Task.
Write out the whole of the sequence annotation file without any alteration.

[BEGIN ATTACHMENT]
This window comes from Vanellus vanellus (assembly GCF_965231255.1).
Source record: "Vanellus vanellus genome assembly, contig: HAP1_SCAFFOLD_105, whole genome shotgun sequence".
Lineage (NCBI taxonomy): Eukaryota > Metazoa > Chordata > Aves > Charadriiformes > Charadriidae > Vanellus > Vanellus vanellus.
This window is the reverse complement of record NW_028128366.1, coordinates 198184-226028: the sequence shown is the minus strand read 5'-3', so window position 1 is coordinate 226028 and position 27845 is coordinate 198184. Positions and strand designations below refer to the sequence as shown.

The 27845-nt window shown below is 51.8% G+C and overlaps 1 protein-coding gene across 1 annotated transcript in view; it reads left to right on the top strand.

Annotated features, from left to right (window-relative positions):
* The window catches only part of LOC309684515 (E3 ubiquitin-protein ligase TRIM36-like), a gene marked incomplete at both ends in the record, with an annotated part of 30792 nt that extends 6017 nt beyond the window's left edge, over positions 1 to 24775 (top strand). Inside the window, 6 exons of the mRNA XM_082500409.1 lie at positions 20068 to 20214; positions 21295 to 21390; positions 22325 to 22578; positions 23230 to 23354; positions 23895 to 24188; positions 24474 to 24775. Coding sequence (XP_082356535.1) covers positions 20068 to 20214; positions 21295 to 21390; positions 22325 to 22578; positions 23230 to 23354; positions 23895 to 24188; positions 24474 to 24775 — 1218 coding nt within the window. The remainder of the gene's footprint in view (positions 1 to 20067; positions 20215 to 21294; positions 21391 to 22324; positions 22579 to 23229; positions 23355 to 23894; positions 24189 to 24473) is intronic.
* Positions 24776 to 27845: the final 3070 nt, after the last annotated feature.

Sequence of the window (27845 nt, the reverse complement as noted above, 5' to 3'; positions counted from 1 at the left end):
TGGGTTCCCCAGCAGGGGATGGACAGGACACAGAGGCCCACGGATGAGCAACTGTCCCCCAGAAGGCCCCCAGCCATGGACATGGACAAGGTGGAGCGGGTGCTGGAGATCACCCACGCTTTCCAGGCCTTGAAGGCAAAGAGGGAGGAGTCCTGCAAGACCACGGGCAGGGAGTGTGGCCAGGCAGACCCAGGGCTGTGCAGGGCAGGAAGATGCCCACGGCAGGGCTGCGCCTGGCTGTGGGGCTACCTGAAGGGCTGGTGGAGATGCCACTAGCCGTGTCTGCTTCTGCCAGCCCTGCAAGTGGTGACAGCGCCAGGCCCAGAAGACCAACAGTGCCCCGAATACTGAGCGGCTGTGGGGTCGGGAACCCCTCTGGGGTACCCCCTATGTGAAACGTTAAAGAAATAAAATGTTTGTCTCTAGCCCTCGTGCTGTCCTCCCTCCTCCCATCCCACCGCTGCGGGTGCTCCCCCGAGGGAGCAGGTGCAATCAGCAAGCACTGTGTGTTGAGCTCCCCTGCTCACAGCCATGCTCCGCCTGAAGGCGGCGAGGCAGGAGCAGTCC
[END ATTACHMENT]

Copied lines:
This window comes from Vanellus vanellus (assembly GCF_965231255.1).
Source record: "Vanellus vanellus genome assembly, contig: HAP1_SCAFFOLD_105, whole genome shotgun sequence".
Lineage (NCBI taxonomy): Eukaryota > Metazoa > Chordata > Aves > Charadriiformes > Charadriidae > Vanellus > Vanellus vanellus.
This window is the reverse complement of record NW_028128366.1, coordinates 198184-226028: the sequence shown is the minus strand read 5'-3', so window position 1 is coordinate 226028 and position 27845 is coordinate 198184. Positions and strand designations below refer to the sequence as shown.

The 27845-nt window shown below is 51.8% G+C and overlaps 1 protein-coding gene across 1 annotated transcript in view; it reads left to right on the top strand.

Annotated features, from left to right (window-relative positions):
* The window catches only part of LOC309684515 (E3 ubiquitin-protein ligase TRIM36-like), a gene marked incomplete at both ends in the record, with an annotated part of 30792 nt that extends 6017 nt beyond the window's left edge, over positions 1 to 24775 (top strand). Inside the window, 6 exons of the mRNA XM_082500409.1 lie at positions 20068 to 20214; positions 21295 to 21390; positions 22325 to 22578; positions 23230 to 23354; positions 23895 to 24188; positions 24474 to 24775. Coding sequence (XP_082356535.1) covers positions 20068 to 20214; positions 21295 to 21390; positions 22325 to 22578; positions 23230 to 23354; positions 23895 to 24188; positions 24474 to 24775 — 1218 coding nt within the window. The remainder of the gene's footprint in view (positions 1 to 20067; positions 20215 to 21294; positions 21391 to 22324; positions 22579 to 23229; positions 23355 to 23894; positions 24189 to 24473) is intronic.
* Positions 24776 to 27845: the final 3070 nt, after the last annotated feature.

Sequence of the window (27845 nt, the reverse complement as noted above, 5' to 3'; positions counted from 1 at the left end):
TGGGTTCCCCAGCAGGGGATGGACAGGACACAGAGGCCCACGGATGAGCAACTGTCCCCCAGAAGGCCCCCAGCCATGGACATGGACAAGGTGGAGCGGGTGCTGGAGATCACCCACGCTTTCCAGGCCTTGAAGGCAAAGAGGGAGGAGTCCTGCAAGACCACGGGCAGGGAGTGTGGCCAGGCAGACCCAGGGCTGTGCAGGGCAGGAAGATGCCCACGGCAGGGCTGCGCCTGGCTGTGGGGCTACCTGAAGGGCTGGTGGAGATGCCACTAGCCGTGTCTGCTTCTGCCAGCCCTGCAAGTGGTGACAGCGCCAGGCCCAGAAGACCAACAGTGCCCCGAATACTGAGCGGCTGTGGGGTCGGGAACCCCTCTGGGGTACCCCCTATGTGAAACGTTAAAGAAATAAAATGTTTGTCTCTAGCCCTCGTGCTGTCCTCCCTCCTCCCATCCCACCGCTGCGGGTGCTCCCCCGAGGGAGCAGGTGCAATCAGCAAGCACTGTGTGTTGAGCTCCCCTGCTCACAGCCATGCTCCGCCTGAAGGCGGCGAGGCAGGAGCAGTCC